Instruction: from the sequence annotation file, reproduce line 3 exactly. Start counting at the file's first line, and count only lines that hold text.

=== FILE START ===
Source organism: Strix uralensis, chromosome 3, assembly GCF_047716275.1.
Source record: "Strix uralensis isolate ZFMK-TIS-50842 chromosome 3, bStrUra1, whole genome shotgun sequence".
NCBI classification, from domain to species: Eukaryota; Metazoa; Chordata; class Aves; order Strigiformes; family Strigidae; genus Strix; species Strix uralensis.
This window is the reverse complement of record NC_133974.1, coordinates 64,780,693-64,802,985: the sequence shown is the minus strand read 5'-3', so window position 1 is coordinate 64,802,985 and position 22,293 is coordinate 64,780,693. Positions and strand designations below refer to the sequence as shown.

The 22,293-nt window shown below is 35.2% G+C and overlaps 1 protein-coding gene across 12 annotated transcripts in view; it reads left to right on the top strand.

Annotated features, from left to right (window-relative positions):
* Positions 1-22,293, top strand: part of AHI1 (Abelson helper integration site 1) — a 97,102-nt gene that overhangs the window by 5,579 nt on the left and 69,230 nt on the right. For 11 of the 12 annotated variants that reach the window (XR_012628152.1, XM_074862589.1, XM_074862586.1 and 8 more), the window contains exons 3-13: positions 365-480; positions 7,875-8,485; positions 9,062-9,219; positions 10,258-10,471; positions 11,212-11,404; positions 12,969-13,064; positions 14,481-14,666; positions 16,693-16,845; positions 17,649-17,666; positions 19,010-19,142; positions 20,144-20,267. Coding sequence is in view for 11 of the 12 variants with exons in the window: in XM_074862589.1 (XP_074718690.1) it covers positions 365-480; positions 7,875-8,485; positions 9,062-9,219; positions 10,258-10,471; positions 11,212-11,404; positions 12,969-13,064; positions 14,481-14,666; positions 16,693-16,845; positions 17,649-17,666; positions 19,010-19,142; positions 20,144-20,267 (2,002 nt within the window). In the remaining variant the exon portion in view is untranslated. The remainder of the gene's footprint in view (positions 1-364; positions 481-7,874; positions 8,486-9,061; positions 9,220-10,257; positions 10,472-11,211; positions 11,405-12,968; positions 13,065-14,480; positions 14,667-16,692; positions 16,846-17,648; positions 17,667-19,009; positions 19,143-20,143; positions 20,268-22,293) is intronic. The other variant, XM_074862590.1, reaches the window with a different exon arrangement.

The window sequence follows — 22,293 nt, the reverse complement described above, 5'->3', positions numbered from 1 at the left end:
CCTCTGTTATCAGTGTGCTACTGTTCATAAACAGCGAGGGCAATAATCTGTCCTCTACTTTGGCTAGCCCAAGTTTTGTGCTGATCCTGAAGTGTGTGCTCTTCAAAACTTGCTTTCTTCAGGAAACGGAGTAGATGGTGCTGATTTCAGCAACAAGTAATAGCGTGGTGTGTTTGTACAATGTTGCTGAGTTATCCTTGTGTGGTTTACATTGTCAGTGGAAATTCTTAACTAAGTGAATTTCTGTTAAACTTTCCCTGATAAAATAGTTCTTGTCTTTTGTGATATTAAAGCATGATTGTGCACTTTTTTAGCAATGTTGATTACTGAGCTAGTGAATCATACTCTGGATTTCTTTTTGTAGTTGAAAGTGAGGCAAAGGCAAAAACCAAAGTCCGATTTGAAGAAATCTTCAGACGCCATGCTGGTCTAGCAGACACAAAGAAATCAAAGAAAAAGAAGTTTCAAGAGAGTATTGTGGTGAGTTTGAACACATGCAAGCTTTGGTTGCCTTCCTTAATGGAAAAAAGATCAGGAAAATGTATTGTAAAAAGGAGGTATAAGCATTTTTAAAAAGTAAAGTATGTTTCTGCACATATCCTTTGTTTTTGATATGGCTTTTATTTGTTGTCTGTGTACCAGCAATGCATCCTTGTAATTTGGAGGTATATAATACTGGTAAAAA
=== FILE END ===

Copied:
NCBI classification, from domain to species: Eukaryota; Metazoa; Chordata; class Aves; order Strigiformes; family Strigidae; genus Strix; species Strix uralensis.